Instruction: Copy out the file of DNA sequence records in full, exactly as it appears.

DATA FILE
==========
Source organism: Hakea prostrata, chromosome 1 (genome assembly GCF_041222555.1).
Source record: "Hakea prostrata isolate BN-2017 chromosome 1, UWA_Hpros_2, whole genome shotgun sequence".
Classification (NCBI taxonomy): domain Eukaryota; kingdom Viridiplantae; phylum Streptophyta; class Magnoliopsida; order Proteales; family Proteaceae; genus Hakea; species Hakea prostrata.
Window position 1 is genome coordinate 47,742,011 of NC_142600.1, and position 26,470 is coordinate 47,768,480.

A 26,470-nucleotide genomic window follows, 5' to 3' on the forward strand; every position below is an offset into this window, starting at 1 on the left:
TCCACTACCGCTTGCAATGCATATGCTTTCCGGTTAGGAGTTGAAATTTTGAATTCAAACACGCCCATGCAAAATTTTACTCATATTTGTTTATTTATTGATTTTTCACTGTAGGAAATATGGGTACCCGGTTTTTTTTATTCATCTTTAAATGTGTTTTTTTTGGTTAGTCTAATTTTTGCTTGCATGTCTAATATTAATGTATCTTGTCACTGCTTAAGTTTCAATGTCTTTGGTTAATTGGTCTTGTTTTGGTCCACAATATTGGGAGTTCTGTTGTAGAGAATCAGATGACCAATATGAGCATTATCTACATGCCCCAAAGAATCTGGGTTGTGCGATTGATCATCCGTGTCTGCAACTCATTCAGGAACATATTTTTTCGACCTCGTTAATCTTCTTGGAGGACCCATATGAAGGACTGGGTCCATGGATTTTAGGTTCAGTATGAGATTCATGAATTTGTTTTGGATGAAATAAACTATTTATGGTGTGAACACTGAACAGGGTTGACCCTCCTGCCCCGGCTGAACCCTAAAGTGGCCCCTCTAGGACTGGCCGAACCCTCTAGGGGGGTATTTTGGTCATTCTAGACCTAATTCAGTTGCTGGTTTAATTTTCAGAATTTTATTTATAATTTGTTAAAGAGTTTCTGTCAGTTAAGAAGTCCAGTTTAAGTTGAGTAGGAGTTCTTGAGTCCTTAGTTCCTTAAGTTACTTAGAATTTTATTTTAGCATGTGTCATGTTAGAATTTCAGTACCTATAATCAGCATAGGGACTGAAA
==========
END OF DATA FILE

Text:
Source organism: Hakea prostrata, chromosome 1 (genome assembly GCF_041222555.1).
Source record: "Hakea prostrata isolate BN-2017 chromosome 1, UWA_Hpros_2, whole genome shotgun sequence".
Classification (NCBI taxonomy): domain Eukaryota; kingdom Viridiplantae; phylum Streptophyta; class Magnoliopsida; order Proteales; family Proteaceae; genus Hakea; species Hakea prostrata.
Window position 1 is genome coordinate 47,742,011 of NC_142600.1, and position 26,470 is coordinate 47,768,480.

A 26,470-nucleotide genomic window follows, 5' to 3' on the forward strand; every position below is an offset into this window, starting at 1 on the left:
TCCACTACCGCTTGCAATGCATATGCTTTCCGGTTAGGAGTTGAAATTTTGAATTCAAACACGCCCATGCAAAATTTTACTCATATTTGTTTATTTATTGATTTTTCACTGTAGGAAATATGGGTACCCGGTTTTTTTTATTCATCTTTAAATGTGTTTTTTTTGGTTAGTCTAATTTTTGCTTGCATGTCTAATATTAATGTATCTTGTCACTGCTTAAGTTTCAATGTCTTTGGTTAATTGGTCTTGTTTTGGTCCACAATATTGGGAGTTCTGTTGTAGAGAATCAGATGACCAATATGAGCATTATCTACATGCCCCAAAGAATCTGGGTTGTGCGATTGATCATCCGTGTCTGCAACTCATTCAGGAACATATTTTTTCGACCTCGTTAATCTTCTTGGAGGACCCATATGAAGGACTGGGTCCATGGATTTTAGGTTCAGTATGAGATTCATGAATTTGTTTTGGATGAAATAAACTATTTATGGTGTGAACACTGAACAGGGTTGACCCTCCTGCCCCGGCTGAACCCTAAAGTGGCCCCTCTAGGACTGGCCGAACCCTCTAGGGGGGTATTTTGGTCATTCTAGACCTAATTCAGTTGCTGGTTTAATTTTCAGAATTTTATTTATAATTTGTTAAAGAGTTTCTGTCAGTTAAGAAGTCCAGTTTAAGTTGAGTAGGAGTTCTTGAGTCCTTAGTTCCTTAAGTTACTTAGAATTTTATTTTAGCATGTGTCATGTTAGAATTTCAGTACCTATAATCAGCATAGGGACTGAAA